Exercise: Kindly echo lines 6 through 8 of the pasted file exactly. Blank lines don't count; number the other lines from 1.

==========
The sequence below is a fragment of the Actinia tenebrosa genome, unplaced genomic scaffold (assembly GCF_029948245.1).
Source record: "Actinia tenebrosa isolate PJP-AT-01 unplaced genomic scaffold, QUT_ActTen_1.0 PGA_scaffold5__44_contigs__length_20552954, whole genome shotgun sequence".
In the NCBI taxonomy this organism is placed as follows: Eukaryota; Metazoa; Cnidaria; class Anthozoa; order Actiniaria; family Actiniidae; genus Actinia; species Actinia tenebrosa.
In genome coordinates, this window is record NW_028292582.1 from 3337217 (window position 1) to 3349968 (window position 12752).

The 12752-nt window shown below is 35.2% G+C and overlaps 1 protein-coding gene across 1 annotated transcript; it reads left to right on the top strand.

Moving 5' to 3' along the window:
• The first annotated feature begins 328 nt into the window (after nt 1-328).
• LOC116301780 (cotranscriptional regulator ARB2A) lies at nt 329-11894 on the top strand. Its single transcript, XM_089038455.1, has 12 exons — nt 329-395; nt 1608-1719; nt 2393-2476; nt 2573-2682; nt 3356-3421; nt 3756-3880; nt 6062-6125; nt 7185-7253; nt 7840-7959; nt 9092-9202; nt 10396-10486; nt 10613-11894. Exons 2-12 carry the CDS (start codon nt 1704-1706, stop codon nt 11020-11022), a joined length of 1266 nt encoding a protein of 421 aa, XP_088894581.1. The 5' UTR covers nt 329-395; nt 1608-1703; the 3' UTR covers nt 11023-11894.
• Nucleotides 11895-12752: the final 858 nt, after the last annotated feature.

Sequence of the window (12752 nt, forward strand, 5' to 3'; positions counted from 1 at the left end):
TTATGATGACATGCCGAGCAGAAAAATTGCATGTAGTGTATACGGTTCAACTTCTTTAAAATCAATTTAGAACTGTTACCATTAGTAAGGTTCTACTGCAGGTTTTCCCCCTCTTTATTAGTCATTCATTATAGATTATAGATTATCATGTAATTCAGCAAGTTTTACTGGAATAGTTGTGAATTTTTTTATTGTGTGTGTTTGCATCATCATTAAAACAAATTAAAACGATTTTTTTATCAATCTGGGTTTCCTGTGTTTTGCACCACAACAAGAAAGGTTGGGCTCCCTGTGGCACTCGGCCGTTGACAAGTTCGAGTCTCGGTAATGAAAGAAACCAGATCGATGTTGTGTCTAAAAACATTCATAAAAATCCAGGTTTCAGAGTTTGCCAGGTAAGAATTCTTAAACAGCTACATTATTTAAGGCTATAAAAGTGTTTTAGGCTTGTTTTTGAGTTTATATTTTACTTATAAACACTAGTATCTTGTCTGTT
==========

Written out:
Moving 5' to 3' along the window:
• The first annotated feature begins 328 nt into the window (after nt 1-328).
• LOC116301780 (cotranscriptional regulator ARB2A) lies at nt 329-11894 on the top strand. Its single transcript, XM_089038455.1, has 12 exons — nt 329-395; nt 1608-1719; nt 2393-2476; nt 2573-2682; nt 3356-3421; nt 3756-3880; nt 6062-6125; nt 7185-7253; nt 7840-7959; nt 9092-9202; nt 10396-10486; nt 10613-11894. Exons 2-12 carry the CDS (start codon nt 1704-1706, stop codon nt 11020-11022), a joined length of 1266 nt encoding a protein of 421 aa, XP_088894581.1. The 5' UTR covers nt 329-395; nt 1608-1703; the 3' UTR covers nt 11023-11894.